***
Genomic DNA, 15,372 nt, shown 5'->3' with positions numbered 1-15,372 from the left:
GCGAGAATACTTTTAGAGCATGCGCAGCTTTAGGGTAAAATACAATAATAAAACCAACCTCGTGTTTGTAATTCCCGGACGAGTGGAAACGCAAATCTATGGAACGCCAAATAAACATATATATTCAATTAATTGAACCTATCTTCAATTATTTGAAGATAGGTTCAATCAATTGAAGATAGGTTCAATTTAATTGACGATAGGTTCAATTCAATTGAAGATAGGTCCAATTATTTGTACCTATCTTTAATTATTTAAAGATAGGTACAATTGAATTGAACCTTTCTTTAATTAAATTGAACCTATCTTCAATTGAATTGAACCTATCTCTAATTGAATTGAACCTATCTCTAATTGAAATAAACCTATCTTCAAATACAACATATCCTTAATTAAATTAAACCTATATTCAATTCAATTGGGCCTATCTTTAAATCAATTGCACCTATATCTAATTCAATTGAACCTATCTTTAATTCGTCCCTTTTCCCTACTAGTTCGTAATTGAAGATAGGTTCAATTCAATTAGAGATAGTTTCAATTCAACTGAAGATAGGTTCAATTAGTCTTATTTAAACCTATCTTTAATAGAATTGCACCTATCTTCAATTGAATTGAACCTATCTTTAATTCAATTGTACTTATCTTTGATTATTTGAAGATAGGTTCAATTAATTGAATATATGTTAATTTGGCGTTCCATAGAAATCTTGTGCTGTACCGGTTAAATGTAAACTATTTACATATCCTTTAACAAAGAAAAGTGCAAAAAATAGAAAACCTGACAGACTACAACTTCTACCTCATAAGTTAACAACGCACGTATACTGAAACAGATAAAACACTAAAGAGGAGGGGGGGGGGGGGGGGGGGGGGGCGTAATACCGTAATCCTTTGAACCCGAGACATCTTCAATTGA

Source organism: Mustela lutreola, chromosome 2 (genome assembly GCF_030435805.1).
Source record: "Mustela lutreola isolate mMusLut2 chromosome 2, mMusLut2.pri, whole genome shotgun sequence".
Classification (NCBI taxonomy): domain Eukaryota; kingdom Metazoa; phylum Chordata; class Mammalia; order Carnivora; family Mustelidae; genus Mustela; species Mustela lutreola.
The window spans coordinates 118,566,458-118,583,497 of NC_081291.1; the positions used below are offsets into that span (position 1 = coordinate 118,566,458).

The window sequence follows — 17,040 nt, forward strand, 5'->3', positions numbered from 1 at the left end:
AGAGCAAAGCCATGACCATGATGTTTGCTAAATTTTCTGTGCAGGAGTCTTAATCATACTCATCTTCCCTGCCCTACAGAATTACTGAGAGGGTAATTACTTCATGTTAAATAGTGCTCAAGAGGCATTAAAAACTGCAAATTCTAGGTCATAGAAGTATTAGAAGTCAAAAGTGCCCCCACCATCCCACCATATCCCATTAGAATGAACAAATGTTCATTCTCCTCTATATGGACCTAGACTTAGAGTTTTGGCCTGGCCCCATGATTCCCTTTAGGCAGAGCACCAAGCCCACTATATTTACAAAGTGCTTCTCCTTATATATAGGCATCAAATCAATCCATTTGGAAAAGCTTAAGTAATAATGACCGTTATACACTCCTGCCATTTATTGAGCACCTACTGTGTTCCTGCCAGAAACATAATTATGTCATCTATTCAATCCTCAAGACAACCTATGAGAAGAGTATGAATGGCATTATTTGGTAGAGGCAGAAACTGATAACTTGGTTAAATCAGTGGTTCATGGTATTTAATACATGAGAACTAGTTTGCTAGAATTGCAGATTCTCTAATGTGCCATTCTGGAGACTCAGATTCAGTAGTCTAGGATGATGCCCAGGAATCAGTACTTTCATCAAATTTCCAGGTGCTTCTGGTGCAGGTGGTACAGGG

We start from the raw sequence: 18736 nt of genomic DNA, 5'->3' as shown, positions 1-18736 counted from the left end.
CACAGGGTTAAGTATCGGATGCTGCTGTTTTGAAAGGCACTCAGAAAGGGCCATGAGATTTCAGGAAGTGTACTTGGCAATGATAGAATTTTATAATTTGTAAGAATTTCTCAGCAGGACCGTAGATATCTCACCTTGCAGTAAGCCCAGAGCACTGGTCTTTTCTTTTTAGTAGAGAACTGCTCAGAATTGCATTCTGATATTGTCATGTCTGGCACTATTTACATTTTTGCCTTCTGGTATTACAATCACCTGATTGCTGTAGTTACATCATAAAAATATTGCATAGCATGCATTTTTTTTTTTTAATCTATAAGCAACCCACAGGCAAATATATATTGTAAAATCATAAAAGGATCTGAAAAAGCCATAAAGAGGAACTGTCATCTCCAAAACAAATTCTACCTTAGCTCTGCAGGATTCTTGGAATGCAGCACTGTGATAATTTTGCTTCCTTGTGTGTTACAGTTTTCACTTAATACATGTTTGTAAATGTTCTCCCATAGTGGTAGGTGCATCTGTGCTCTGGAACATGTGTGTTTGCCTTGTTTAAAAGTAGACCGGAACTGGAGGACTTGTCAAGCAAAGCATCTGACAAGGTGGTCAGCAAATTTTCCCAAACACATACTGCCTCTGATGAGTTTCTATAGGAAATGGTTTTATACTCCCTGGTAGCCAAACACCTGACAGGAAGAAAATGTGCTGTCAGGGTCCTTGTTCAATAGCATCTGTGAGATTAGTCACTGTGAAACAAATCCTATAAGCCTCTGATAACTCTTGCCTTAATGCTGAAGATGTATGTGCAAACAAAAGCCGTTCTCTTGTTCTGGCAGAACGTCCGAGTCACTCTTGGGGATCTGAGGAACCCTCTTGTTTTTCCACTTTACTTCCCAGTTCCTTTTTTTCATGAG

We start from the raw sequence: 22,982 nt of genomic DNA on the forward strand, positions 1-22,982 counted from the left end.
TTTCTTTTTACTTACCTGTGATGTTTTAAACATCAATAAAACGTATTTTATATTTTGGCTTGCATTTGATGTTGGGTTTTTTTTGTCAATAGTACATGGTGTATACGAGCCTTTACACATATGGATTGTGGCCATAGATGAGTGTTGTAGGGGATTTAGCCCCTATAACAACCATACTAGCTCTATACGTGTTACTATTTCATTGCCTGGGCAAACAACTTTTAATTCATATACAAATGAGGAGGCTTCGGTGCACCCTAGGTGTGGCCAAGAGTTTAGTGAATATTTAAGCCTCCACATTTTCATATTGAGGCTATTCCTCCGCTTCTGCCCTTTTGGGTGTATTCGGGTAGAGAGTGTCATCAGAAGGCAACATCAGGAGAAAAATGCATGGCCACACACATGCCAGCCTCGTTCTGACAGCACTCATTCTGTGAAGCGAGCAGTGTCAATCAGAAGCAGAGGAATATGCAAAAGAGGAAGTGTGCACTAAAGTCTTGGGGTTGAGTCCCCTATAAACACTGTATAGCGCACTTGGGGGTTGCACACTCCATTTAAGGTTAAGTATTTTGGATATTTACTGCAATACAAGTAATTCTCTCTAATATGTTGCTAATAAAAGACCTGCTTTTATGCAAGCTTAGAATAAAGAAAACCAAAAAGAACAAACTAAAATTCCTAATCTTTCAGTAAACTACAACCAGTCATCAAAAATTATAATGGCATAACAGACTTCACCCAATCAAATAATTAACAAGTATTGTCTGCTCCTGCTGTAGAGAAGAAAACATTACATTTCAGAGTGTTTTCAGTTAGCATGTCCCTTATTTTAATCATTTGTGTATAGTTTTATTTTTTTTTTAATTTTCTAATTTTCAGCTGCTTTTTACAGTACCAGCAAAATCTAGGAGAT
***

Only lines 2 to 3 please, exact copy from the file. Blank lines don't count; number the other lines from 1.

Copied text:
GCGAGAATACTTTTAGAGCATGCGCAGCTTTAGGGTAAAATACAATAATAAAACCAACCTCGTGTTTGTAATTCCCGGACGAGTGGAAACGCAAATCTATGGAACGCCAAATAAACATATATATTCAATTAATTGAACCTATCTTCAATTATTTGAAGATAGGTTCAATCAATTGAAGATAGGTTCAATTTAATTGACGATAGGTTCAATTCAATTGAAGATAGGTCCAATTATTTGTACCTATCTTTAATTATTTAAAGATAGGTACAATTGAATTGAACCTTTCTTTAATTAAATTGAACCTATCTTCAATTGAATTGAACCTATCTCTAATTGAATTGAACCTATCTCTAATTGAAATAAACCTATCTTCAAATACAACATATCCTTAATTAAATTAAACCTATATTCAATTCAATTGGGCCTATCTTTAAATCAATTGCACCTATATCTAATTCAATTGAACCTATCTTTAATTCGTCCCTTTTCCCTACTAGTTCGTAATTGAAGATAGGTTCAATTCAATTAGAGATAGTTTCAATTCAACTGAAGATAGGTTCAATTAGTCTTATTTAAACCTATCTTTAATAGAATTGCACCTATCTTCAATTGAATTGAACCTATCTTTAATTCAATTGTACTTATCTTTGATTATTTGAAGATAGGTTCAATTAATTGAATATATGTTAATTTGGCGTTCCATAGAAATCTTGTGCTGTACCGGTTAAATGTAAACTATTTACATATCCTTTAACAAAGAAAAGTGCAAAAAATAGAAAACCTGACAGACTACAACTTCTACCTCATAAGTTAACAACGCACGTATACTGAAACAGATAAAACACTAAAGAGGAGGGGGGGGGGGGGGGGGGGGGGGCGTAATACCGTAATCCTTTGAACCCGAGACATCTTCAATTGA

Source organism: Mustela lutreola, chromosome 2 (genome assembly GCF_030435805.1).